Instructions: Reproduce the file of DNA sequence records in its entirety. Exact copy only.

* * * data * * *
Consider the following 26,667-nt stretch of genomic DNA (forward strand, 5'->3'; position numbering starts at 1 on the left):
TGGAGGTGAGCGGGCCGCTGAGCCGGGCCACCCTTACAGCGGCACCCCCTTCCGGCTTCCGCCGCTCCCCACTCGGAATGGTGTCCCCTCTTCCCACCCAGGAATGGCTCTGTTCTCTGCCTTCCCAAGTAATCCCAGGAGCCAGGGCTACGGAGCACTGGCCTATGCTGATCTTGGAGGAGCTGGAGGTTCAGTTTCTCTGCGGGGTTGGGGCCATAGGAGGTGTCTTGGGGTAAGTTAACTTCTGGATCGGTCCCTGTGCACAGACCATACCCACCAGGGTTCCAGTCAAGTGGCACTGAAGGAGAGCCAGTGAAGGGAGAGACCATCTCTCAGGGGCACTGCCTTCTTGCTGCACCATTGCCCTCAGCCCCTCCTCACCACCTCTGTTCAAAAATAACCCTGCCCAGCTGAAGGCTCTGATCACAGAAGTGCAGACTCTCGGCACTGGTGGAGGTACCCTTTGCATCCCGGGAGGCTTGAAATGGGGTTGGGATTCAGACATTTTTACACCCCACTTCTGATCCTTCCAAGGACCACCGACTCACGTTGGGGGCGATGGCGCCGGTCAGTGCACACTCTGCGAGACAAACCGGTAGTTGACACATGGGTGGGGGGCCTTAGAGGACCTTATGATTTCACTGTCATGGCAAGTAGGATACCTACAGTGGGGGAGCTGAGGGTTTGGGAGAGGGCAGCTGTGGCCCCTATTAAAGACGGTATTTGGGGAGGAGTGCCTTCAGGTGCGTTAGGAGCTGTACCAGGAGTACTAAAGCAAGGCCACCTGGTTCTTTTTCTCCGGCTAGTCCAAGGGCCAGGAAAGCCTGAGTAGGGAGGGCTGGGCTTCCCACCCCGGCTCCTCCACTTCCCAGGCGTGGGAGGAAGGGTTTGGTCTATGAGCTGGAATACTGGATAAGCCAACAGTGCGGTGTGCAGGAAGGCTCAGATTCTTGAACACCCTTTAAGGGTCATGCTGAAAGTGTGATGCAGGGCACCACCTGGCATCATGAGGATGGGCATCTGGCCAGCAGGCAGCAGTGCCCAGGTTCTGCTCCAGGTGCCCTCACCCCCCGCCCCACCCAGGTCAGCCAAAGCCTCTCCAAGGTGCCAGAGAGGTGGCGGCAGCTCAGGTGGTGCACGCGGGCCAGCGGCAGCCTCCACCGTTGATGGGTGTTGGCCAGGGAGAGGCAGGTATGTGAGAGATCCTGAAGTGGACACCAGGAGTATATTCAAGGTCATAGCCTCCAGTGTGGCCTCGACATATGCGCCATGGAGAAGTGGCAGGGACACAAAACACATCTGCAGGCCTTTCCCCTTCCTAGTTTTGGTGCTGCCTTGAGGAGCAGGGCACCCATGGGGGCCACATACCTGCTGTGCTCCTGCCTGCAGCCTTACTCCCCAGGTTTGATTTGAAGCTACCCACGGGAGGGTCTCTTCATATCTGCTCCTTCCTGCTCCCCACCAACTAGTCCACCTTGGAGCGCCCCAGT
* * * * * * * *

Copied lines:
Consider the following 26,667-nt stretch of genomic DNA (forward strand, 5'->3'; position numbering starts at 1 on the left):
TGGAGGTGAGCGGGCCGCTGAGCCGGGCCACCCTTACAGCGGCACCCCCTTCCGGCTTCCGCCGCTCCCCACTCGGAATGGTGTCCCCTCTTCCCACCCAGGAATGGCTCTGTTCTCTGCCTTCCCAAGTAATCCCAGGAGCCAGGGCTACGGAGCACTGGCCTATGCTGATCTTGGAGGAGCTGGAGGTTCAGTTTCTCTGCGGGGTTGGGGCCATAGGAGGTGTCTTGGGGTAAGTTAACTTCTGGATCGGTCCCTGTGCACAGACCATACCCACCAGGGTTCCAGTCAAGTGGCACTGAAGGAGAGCCAGTGAAGGGAGAGACCATCTCTCAGGGGCACTGCCTTCTTGCTGCACCATTGCCCTCAGCCCCTCCTCACCACCTCTGTTCAAAAATAACCCTGCCCAGCTGAAGGCTCTGATCACAGAAGTGCAGACTCTCGGCACTGGTGGAGGTACCCTTTGCATCCCGGGAGGCTTGAAATGGGGTTGGGATTCAGACATTTTTACACCCCACTTCTGATCCTTCCAAGGACCACCGACTCACGTTGGGGGCGATGGCGCCGGTCAGTGCACACTCTGCGAGACAAACCGGTAGTTGACACATGGGTGGGGGGCCTTAGAGGACCTTATGATTTCACTGTCATGGCAAGTAGGATACCTACAGTGGGGGAGCTGAGGGTTTGGGAGAGGGCAGCTGTGGCCCCTATTAAAGACGGTATTTGGGGAGGAGTGCCTTCAGGTGCGTTAGGAGCTGTACCAGGAGTACTAAAGCAAGGCCACCTGGTTCTTTTTCTCCGGCTAGTCCAAGGGCCAGGAAAGCCTGAGTAGGGAGGGCTGGGCTTCCCACCCCGGCTCCTCCACTTCCCAGGCGTGGGAGGAAGGGTTTGGTCTATGAGCTGGAATACTGGATAAGCCAACAGTGCGGTGTGCAGGAAGGCTCAGATTCTTGAACACCCTTTAAGGGTCATGCTGAAAGTGTGATGCAGGGCACCACCTGGCATCATGAGGATGGGCATCTGGCCAGCAGGCAGCAGTGCCCAGGTTCTGCTCCAGGTGCCCTCACCCCCCGCCCCACCCAGGTCAGCCAAAGCCTCTCCAAGGTGCCAGAGAGGTGGCGGCAGCTCAGGTGGTGCACGCGGGCCAGCGGCAGCCTCCACCGTTGATGGGTGTTGGCCAGGGAGAGGCAGGTATGTGAGAGATCCTGAAGTGGACACCAGGAGTATATTCAAGGTCATAGCCTCCAGTGTGGCCTCGACATATGCGCCATGGAGAAGTGGCAGGGACACAAAACACATCTGCAGGCCTTTCCCCTTCCTAGTTTTGGTGCTGCCTTGAGGAGCAGGGCACCCATGGGGGCCACATACCTGCTGTGCTCCTGCCTGCAGCCTTACTCCCCAGGTTTGATTTGAAGCTACCCACGGGAGGGTCTCTTCATATCTGCTCCTTCCTGCTCCCCACCAACTAGTCCACCTTGGAGCGCCCCAGT